The Catal Hoyuk “map”

As some may know, the archaeological site once called Catal Huyuk, now usually called Catalhoyuk (usually said to mean “forked mound” or a double mound) is an interest of mine, kind of a hobby. The most well known manifestation of that hobby is my old article “Catal Huyuk: The Temple City of Prehistoric Anatolia“.

That old article starts with an image that is often described as the oldest map in the world, the “catalhoyuk map” – altho I describe it differently, I call it one of the oldest known examples of a “landscape painting”. Here’s a bad example of the image:

The Catal Huyuk Map, the worlds oldest landscape painting, or something else?

All along there has been a lot of disagreement about this image. Mellart’s book ‘cleaned up’ a lot of the badly damaged murals and wall paintings uncovered during his rushed old-style excavations, and frankly, it’s very hard to tell exactly what the wall paintings actually show. The common interpretation, that the shape on the wall represents the volcano now called Hasan Dag in an eruption (thus making the painting a landscape, and implying that the squarish cells painted in black underneath are an image of the town), has been questioned before.

And now from a cartographer an article that makes a good simple presentation of the arguments for the idea that the catalhoyuk wall painting isn’t a map NOR a landscape.

Why the World’s Oldest Map Isn’t a Map

It’s short, has some good illustrations, worth your time if you have an interest in ancient cultures.

3 comments to The Catal Hoyuk “map”

  • map of consciousness

    hmmm. interesting…. How old is this supposed to be?

  • I do find it difficult to understand the the mural really “is.”

  • Bill

    So, are you affiliated with Hawkins and that publishing business? If you are going to promo hawkins books you should pick a post that’s a bit more in line with their kind of content to place short and essentially commercial oneliner “comments” into.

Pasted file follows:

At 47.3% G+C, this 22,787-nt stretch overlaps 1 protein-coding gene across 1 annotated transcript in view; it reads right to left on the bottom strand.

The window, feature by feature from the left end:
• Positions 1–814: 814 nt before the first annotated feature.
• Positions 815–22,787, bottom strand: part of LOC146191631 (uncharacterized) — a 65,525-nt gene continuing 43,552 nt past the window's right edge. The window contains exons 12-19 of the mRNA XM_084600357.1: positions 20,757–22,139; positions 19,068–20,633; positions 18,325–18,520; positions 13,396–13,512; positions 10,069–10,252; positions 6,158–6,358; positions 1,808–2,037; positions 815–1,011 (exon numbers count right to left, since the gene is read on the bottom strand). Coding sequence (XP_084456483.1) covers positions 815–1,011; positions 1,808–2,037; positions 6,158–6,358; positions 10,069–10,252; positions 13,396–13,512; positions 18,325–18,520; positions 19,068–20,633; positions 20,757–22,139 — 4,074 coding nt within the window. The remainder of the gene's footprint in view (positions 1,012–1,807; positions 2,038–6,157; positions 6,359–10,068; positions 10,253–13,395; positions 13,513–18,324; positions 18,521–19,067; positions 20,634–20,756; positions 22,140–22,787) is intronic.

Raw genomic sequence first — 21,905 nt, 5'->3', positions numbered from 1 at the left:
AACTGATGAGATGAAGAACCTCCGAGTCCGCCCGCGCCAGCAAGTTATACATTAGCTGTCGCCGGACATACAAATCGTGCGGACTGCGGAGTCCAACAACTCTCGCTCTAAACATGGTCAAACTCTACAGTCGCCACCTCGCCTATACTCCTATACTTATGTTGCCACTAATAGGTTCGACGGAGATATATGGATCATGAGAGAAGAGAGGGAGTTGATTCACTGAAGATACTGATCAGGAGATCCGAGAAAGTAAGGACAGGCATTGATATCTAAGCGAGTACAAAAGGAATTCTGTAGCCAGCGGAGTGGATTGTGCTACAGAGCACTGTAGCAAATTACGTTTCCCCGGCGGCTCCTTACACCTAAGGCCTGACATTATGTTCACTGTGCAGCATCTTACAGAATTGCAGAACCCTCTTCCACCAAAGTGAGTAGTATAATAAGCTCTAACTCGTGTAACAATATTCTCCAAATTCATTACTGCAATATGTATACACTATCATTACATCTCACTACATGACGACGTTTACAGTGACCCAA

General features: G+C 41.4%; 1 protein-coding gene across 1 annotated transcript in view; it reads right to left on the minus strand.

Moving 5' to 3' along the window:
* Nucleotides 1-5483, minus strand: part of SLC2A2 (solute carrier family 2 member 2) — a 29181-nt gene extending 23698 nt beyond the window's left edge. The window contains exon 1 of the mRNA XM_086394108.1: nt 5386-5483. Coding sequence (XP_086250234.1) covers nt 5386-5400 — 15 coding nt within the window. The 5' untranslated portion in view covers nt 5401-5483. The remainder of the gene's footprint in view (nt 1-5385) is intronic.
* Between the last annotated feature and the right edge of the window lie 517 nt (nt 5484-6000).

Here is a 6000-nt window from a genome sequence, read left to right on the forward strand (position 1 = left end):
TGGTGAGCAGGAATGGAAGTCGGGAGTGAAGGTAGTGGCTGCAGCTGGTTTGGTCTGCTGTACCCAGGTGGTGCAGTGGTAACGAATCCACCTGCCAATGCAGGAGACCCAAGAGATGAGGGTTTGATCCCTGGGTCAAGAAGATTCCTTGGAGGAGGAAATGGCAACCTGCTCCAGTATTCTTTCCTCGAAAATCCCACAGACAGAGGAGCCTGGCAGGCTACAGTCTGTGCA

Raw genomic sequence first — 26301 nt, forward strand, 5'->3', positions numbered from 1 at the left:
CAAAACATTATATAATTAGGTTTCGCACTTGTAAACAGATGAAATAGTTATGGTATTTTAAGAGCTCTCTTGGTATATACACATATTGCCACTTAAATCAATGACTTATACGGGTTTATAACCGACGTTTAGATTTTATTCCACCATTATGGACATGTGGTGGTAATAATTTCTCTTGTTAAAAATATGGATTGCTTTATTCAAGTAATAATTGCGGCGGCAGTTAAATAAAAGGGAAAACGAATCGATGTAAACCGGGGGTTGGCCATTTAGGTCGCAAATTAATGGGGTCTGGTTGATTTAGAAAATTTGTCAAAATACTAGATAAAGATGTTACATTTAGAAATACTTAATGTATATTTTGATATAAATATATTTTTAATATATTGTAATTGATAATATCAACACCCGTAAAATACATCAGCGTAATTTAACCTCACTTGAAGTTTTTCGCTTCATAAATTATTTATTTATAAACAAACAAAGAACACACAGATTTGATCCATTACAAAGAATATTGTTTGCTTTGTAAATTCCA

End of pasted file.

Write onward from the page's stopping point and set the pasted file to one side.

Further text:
But because, who knows, perhaps for some person the Hawkins stuff, as specialized and idiosyncratic as it is, will be the bootsrap they can use to get themselves from one problem to another, I’ll leave one link up.

    Anyway, as to how old, probably about 8000 years old, give or take 500 years.

    You know what the interesting question is – it’s this – where are the original photos and negatives of the most famous photos of that mural, and can they be examined using modern technology in a way that produces better quality images of the wall as it was freshly uncovered with the least damage and aging?

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1 year 4 months ago

From this article:

His argument is based on the fact that for more than 99 per cent of human evolutionary history, we have lived as hunter-gatherer communities surviving on our wits, leading to big-brained humans. Since the invention of agriculture and cities, however, natural selection on our intellect has effective stopped and mutations have accumulated in the critical “intelligence” genes.

“I would wager that if an average citizen from Athens of 1000BC were to appear suddenly among us, he or she would be among the brightest and most intellectually alive of our colleagues and companions, with a good memory, a broad range of ideas and a clear-sighted view of important issues,” Professor Crabtree says in a provocative paper published in the journal Trends in Genetics.

“Furthermore, I would guess that he or she would be among the most emotionally stable of our friends and colleagues. I would also make this wager for the ancient inhabitants of Africa, Asia, India or the Americas, of perhaps 2,000 to 6,000 years ago,” Professor Crabtree says.

“The basis for my wager comes from new developments in genetics, anthropology, and neurobiology that make a clear prediction that our intellectual and emotional abilities are genetically surprisingly fragile,” he says.


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